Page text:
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Africa urgently needs COVID vaccines to stop rising infections – IMF

The International Monetary Fund (IMF) has stated that the rate of COVID-19 infections in sub-Saharan Africa is now the fastest in the world, underscoring an urgent need to accelerate vaccine supplies and financing to the region.

This was disclosed by IMF managing director, Kristalina Georgieva and Abebe Aemro Selassie, director of the African Department at IMF in a blog post released on Monday.

It said the new wave will likely surpass previous peaks in a matter of days, adding that in some countries, infections are already more than double, or even triple, their January peaks.

“Only six months after the initial crisis, the region experienced a second wave that swiftly outpaced the scale and speed of the first. Now, another six months on, sub-Saharan Africa faces its third devastating wave,” the statement reads.

“The only way for the region to break free from this vicious pandemic cycle is to swiftly implement a widespread vaccination program.”

During the first wave of the pandemic, many African countries imposed movement restrictions to control the spread of the virus.

But IMF said options employed during previous waves may no longer be feasible during the third wave.

It explained that the re-imposition of containment measures would come at a high economic and social cost, which is unsustainable.

IMF decried that vaccine rollout in sub-Saharan Africa remains the slowest in the world as less than one adult in every hundred is fully vaccinated, compared to an average of over 30 in more advanced economies.

It identified seven actions that must be taken to boost widespread vaccination in Africa.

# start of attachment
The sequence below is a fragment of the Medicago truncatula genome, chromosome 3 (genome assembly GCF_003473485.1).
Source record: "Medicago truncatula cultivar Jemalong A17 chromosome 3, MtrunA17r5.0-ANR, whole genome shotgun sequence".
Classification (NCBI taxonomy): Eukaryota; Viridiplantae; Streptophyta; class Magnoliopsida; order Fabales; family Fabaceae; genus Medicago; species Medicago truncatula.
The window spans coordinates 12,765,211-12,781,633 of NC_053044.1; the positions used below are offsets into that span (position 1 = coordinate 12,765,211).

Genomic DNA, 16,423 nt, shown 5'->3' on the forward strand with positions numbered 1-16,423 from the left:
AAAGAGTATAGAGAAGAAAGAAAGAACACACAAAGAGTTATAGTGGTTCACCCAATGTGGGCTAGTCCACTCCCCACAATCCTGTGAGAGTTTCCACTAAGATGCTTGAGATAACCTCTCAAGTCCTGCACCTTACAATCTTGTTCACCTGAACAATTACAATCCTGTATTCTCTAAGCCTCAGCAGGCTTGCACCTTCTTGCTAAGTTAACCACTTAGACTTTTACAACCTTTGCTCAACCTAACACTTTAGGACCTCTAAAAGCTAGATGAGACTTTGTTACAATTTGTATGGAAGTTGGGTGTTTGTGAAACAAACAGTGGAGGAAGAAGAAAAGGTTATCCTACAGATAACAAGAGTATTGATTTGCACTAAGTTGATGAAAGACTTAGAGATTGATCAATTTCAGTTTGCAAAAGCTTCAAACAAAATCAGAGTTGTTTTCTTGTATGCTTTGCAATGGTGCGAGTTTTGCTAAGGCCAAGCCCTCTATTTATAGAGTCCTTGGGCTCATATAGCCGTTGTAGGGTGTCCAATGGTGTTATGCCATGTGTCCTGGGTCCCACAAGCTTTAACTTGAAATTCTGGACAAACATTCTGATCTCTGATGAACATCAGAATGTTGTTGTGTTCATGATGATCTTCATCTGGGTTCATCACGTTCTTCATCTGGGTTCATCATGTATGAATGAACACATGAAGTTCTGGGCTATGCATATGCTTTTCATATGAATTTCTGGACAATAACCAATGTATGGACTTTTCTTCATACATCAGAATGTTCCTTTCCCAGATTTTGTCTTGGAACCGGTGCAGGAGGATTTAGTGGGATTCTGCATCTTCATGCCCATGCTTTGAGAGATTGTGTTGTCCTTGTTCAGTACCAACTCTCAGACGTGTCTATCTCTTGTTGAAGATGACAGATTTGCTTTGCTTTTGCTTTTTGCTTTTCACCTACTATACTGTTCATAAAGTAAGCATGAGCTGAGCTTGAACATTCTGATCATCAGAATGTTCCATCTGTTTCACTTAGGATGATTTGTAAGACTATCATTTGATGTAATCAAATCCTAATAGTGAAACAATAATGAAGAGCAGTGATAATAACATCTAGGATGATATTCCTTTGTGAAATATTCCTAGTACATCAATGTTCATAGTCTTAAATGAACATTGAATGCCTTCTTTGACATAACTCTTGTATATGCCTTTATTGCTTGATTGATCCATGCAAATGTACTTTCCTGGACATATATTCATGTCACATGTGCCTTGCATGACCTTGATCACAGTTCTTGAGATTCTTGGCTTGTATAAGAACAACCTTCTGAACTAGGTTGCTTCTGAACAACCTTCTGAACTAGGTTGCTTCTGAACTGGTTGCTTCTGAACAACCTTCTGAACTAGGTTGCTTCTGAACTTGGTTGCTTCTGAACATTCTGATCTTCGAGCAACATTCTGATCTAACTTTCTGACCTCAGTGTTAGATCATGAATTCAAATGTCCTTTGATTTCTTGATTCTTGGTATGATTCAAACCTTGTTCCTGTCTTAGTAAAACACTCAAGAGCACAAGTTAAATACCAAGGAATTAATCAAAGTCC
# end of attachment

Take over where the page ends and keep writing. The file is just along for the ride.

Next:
“First, it is essential to deliver vaccines to sub‑Saharan Africa as soon as possible. So, the fastest way to get vaccines to sub‑Saharan Africa is for advanced economies to share their stockpiles bilaterally or through multilateral initiatives,” the statement added.

“Second, vaccine manufacturers should speed up supply to Africa for the rest of this year.

“Third, AVATT should be fully financed to ensure coverage of 30 percent of the African Union population. This requires an estimated $2 billion, that would for example allow AVATT to execute its optional contract of 180 million doses with J&J.”

IMF said cross-border export restrictions on raw materials and finished vaccines should be removed.

It said financing of at least $2.5 billion and upfront planning will also be critical to ensure health systems can deliver shots-in-arm promptly as vaccine supply ramps up.

IMF noted that alongside vaccination efforts, countries must also ensure that their public health systems are able to handle an influx of cases.

“Finally, the magnitude of the region’s financing needs requires a coordinated effort on the part of the international community.

“Most of the international community’s financial assistance will need to come in the form of grants or concessional loans. With our colleagues from the World Bank, WHO, WTO, and others, the IMF has formed a special task force to ensure that countries get the resources and vaccines they need.”

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